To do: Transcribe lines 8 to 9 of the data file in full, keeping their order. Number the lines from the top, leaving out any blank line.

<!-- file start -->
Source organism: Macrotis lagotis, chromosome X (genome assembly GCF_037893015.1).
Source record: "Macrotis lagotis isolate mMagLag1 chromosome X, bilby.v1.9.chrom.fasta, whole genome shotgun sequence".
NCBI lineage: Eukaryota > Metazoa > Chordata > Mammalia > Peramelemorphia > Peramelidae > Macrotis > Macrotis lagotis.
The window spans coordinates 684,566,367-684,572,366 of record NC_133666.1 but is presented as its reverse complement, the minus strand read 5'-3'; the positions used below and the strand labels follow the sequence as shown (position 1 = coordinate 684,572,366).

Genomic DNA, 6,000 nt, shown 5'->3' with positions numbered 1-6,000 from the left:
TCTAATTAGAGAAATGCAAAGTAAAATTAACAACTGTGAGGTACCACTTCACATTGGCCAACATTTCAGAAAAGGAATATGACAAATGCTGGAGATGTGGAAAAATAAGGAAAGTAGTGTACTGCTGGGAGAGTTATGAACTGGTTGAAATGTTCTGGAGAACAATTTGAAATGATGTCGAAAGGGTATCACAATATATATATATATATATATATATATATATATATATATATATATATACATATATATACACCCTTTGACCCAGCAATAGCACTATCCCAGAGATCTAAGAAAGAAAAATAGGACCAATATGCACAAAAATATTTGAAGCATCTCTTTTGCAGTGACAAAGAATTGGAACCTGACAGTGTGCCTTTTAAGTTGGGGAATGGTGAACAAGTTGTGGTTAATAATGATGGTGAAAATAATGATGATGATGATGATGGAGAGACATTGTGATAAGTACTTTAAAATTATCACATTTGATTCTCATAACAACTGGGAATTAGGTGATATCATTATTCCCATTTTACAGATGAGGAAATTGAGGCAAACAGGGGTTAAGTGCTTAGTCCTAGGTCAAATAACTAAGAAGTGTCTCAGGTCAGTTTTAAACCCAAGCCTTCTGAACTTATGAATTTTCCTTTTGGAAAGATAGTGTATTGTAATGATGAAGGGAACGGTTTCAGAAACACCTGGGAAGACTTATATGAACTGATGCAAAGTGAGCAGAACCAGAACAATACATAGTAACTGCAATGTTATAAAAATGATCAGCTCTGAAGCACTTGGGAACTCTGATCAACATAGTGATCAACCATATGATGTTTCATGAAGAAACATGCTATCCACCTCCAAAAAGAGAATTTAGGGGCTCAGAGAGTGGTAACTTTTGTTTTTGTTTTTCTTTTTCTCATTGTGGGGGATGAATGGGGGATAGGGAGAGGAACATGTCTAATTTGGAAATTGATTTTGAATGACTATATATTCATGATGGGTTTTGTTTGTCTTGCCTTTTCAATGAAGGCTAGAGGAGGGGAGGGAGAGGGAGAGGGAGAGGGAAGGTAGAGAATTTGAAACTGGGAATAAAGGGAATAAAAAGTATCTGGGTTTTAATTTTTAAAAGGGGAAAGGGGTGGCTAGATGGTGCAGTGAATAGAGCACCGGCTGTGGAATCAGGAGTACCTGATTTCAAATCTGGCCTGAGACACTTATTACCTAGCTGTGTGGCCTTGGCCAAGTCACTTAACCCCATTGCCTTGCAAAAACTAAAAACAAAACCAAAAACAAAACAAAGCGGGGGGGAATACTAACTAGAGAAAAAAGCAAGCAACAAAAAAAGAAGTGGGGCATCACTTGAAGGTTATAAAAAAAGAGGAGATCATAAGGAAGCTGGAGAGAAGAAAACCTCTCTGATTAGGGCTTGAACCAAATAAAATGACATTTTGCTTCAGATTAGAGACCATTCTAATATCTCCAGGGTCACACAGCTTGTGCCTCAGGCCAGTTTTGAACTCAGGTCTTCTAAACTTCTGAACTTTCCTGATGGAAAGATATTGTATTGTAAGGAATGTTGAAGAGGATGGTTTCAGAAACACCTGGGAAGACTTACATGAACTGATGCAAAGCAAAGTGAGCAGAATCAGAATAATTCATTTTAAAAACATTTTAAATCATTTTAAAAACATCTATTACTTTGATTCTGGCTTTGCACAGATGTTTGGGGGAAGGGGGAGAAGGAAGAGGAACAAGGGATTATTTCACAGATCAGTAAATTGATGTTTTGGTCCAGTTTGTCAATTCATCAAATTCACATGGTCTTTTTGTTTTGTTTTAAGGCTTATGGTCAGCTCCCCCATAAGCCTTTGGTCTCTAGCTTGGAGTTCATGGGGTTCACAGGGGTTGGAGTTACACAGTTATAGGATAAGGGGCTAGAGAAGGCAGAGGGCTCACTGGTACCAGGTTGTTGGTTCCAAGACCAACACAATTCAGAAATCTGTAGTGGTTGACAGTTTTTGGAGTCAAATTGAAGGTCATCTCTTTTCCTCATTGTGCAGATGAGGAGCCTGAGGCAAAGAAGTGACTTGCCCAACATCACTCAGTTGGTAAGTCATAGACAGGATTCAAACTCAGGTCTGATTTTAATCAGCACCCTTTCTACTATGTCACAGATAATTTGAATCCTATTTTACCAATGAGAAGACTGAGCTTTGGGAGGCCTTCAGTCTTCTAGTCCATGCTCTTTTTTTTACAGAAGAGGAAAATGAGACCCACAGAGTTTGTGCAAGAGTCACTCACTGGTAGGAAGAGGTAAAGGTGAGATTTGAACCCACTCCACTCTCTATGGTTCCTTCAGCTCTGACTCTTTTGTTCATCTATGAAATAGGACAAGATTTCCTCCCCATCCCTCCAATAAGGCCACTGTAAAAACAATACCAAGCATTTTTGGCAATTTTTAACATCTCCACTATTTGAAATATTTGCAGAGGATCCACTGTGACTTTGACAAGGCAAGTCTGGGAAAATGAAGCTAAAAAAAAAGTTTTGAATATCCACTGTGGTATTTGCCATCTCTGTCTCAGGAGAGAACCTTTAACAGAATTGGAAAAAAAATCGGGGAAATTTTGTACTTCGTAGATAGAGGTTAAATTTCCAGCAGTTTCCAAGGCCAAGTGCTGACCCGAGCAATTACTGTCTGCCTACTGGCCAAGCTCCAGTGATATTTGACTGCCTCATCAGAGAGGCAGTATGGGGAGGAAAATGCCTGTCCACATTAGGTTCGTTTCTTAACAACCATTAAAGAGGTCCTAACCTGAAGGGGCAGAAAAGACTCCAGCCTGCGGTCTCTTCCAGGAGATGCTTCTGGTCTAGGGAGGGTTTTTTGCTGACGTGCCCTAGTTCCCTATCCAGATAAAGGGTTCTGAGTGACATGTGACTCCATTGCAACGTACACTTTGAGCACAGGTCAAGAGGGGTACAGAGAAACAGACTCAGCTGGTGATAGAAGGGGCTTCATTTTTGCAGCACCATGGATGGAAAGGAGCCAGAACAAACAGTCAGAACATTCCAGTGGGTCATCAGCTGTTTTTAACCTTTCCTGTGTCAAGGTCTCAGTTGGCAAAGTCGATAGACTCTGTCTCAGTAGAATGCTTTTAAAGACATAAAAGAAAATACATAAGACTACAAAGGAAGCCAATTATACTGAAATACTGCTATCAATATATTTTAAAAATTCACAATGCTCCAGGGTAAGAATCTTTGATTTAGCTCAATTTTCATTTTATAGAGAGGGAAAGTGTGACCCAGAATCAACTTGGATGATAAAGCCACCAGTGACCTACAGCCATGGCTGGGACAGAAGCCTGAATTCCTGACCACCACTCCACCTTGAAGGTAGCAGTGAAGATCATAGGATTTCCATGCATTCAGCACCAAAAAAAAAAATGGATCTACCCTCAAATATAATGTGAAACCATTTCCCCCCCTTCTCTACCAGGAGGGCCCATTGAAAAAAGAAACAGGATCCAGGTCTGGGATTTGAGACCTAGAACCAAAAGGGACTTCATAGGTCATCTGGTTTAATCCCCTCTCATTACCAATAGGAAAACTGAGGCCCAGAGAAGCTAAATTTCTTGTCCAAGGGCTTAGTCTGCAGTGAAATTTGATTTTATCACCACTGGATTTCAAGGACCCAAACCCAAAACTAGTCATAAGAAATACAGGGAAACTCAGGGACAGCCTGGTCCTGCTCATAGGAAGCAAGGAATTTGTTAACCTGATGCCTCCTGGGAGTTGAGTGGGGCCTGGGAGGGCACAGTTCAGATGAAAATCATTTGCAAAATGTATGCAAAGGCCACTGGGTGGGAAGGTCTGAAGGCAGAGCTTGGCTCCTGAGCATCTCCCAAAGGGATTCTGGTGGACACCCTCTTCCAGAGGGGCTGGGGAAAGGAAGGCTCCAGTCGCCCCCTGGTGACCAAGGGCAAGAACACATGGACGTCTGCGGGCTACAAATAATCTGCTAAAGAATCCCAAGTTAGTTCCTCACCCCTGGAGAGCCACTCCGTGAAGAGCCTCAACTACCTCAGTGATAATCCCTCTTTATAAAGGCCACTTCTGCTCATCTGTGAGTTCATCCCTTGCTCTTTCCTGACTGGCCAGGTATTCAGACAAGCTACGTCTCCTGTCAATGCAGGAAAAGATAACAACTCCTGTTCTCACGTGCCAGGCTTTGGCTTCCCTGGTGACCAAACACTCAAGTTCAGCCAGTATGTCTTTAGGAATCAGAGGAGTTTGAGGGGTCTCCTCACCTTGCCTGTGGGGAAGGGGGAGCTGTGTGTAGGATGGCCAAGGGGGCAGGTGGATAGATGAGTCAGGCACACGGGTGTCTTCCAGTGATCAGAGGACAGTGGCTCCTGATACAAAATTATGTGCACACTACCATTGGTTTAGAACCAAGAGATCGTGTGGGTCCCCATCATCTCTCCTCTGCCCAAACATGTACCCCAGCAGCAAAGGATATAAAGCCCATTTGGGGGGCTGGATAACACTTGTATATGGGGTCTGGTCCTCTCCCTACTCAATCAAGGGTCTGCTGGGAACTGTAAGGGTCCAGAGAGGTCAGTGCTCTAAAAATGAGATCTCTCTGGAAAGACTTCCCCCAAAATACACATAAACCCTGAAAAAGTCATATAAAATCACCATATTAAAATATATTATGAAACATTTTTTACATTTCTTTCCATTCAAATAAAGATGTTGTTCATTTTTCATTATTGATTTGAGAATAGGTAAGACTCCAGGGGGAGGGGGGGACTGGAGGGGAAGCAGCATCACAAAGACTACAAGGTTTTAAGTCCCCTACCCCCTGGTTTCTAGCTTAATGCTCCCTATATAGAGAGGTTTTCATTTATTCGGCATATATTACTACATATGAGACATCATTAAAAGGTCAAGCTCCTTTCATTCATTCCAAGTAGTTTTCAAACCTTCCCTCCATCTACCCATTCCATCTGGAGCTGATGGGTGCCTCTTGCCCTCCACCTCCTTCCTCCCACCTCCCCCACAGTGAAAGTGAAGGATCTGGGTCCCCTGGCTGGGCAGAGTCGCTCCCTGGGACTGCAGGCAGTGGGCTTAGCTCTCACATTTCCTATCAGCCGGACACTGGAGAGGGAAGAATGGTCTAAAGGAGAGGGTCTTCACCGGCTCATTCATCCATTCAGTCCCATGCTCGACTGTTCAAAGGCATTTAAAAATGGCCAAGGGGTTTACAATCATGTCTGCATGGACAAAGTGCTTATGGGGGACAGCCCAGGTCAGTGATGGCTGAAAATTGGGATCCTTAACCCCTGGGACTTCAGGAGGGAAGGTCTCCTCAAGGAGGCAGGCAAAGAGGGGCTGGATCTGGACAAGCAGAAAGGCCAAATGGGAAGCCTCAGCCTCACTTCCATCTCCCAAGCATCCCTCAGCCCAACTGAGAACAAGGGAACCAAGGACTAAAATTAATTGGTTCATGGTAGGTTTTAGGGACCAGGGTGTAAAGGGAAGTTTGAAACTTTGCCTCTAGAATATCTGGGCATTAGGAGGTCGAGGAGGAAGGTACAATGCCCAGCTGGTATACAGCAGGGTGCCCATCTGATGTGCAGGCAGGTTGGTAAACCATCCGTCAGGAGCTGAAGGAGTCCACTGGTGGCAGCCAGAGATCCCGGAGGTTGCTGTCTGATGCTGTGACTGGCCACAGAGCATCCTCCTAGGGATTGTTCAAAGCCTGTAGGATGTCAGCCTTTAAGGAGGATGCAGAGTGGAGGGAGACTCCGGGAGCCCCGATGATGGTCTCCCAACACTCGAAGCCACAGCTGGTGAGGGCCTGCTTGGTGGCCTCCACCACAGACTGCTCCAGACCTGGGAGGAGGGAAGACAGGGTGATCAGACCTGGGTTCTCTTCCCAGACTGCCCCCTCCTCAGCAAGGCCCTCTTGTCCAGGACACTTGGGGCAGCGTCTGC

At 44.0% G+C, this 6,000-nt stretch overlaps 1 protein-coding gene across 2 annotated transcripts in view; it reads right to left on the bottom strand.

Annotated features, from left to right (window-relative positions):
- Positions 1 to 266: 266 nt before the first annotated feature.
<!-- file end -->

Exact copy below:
Annotated features, from left to right (window-relative positions):
- Positions 1 to 266: 266 nt before the first annotated feature.